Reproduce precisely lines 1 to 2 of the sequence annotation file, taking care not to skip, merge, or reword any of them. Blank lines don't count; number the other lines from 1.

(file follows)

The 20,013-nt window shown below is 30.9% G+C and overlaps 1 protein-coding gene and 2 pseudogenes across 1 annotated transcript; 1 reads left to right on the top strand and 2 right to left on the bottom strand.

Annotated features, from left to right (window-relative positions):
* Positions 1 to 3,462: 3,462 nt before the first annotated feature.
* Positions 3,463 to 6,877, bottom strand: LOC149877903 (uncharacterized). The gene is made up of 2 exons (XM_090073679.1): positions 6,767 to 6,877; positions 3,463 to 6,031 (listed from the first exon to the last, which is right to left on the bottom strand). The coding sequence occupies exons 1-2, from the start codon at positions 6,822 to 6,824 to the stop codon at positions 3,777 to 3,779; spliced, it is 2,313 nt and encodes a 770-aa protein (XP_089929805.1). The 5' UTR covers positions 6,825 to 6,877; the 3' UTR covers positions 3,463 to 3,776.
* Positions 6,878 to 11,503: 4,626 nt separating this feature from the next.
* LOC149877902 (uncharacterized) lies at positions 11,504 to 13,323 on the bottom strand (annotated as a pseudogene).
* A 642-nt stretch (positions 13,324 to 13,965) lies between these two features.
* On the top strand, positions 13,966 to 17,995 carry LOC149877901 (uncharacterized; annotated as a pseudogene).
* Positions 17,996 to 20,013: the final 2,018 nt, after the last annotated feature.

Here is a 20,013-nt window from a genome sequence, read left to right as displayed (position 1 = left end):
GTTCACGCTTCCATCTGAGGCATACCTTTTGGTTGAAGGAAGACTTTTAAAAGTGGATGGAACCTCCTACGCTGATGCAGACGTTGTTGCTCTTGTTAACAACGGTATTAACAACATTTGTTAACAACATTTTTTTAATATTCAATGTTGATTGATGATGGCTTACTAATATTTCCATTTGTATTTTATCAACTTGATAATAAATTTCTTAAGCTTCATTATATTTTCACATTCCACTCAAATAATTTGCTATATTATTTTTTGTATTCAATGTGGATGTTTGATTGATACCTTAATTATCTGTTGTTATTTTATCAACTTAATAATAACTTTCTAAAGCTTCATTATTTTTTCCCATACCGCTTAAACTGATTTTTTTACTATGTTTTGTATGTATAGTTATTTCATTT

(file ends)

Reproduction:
The 20,013-nt window shown below is 30.9% G+C and overlaps 1 protein-coding gene and 2 pseudogenes across 1 annotated transcript; 1 reads left to right on the top strand and 2 right to left on the bottom strand.

Annotated features, from left to right (window-relative positions):